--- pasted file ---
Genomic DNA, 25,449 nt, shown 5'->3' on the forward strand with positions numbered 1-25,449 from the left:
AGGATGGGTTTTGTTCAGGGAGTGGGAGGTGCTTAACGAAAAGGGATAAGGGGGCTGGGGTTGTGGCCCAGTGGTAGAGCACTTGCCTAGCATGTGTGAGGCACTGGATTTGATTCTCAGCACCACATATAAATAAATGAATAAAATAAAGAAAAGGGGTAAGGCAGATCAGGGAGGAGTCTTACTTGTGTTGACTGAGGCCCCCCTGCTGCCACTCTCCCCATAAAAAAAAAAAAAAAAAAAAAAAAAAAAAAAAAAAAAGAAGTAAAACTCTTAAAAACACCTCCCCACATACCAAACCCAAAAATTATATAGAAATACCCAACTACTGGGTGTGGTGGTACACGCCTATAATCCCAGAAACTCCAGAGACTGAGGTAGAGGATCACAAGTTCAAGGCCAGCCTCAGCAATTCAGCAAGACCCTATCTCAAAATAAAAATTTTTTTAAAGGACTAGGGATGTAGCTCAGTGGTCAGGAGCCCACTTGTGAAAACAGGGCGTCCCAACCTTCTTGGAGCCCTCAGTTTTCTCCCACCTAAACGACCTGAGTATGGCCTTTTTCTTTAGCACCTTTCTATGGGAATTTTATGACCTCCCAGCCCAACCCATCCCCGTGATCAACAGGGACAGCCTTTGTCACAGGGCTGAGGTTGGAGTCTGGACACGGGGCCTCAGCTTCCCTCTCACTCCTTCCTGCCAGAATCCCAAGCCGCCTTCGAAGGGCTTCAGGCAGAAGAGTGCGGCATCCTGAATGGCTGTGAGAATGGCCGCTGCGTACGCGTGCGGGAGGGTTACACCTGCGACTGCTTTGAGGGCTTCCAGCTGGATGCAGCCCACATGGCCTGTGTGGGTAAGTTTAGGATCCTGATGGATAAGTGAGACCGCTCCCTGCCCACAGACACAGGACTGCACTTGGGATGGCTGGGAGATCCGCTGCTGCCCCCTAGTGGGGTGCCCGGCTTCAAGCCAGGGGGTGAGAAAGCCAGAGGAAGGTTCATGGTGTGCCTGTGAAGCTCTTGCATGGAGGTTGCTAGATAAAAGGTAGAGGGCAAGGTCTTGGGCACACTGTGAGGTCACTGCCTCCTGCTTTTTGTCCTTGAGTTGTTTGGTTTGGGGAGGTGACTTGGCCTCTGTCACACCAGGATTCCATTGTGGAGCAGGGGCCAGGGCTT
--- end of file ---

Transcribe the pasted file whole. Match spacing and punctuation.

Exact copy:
Genomic DNA, 25,449 nt, shown 5'->3' on the forward strand with positions numbered 1-25,449 from the left:
AGGATGGGTTTTGTTCAGGGAGTGGGAGGTGCTTAACGAAAAGGGATAAGGGGGCTGGGGTTGTGGCCCAGTGGTAGAGCACTTGCCTAGCATGTGTGAGGCACTGGATTTGATTCTCAGCACCACATATAAATAAATGAATAAAATAAAGAAAAGGGGTAAGGCAGATCAGGGAGGAGTCTTACTTGTGTTGACTGAGGCCCCCCTGCTGCCACTCTCCCCATAAAAAAAAAAAAAAAAAAAAAAAAAAAAAAAAAAAAAGAAGTAAAACTCTTAAAAACACCTCCCCACATACCAAACCCAAAAATTATATAGAAATACCCAACTACTGGGTGTGGTGGTACACGCCTATAATCCCAGAAACTCCAGAGACTGAGGTAGAGGATCACAAGTTCAAGGCCAGCCTCAGCAATTCAGCAAGACCCTATCTCAAAATAAAAATTTTTTTAAAGGACTAGGGATGTAGCTCAGTGGTCAGGAGCCCACTTGTGAAAACAGGGCGTCCCAACCTTCTTGGAGCCCTCAGTTTTCTCCCACCTAAACGACCTGAGTATGGCCTTTTTCTTTAGCACCTTTCTATGGGAATTTTATGACCTCCCAGCCCAACCCATCCCCGTGATCAACAGGGACAGCCTTTGTCACAGGGCTGAGGTTGGAGTCTGGACACGGGGCCTCAGCTTCCCTCTCACTCCTTCCTGCCAGAATCCCAAGCCGCCTTCGAAGGGCTTCAGGCAGAAGAGTGCGGCATCCTGAATGGCTGTGAGAATGGCCGCTGCGTACGCGTGCGGGAGGGTTACACCTGCGACTGCTTTGAGGGCTTCCAGCTGGATGCAGCCCACATGGCCTGTGTGGGTAAGTTTAGGATCCTGATGGATAAGTGAGACCGCTCCCTGCCCACAGACACAGGACTGCACTTGGGATGGCTGGGAGATCCGCTGCTGCCCCCTAGTGGGGTGCCCGGCTTCAAGCCAGGGGGTGAGAAAGCCAGAGGAAGGTTCATGGTGTGCCTGTGAAGCTCTTGCATGGAGGTTGCTAGATAAAAGGTAGAGGGCAAGGTCTTGGGCACACTGTGAGGTCACTGCCTCCTGCTTTTTGTCCTTGAGTTGTTTGGTTTGGGGAGGTGACTTGGCCTCTGTCACACCAGGATTCCATTGTGGAGCAGGGGCCAGGGCTT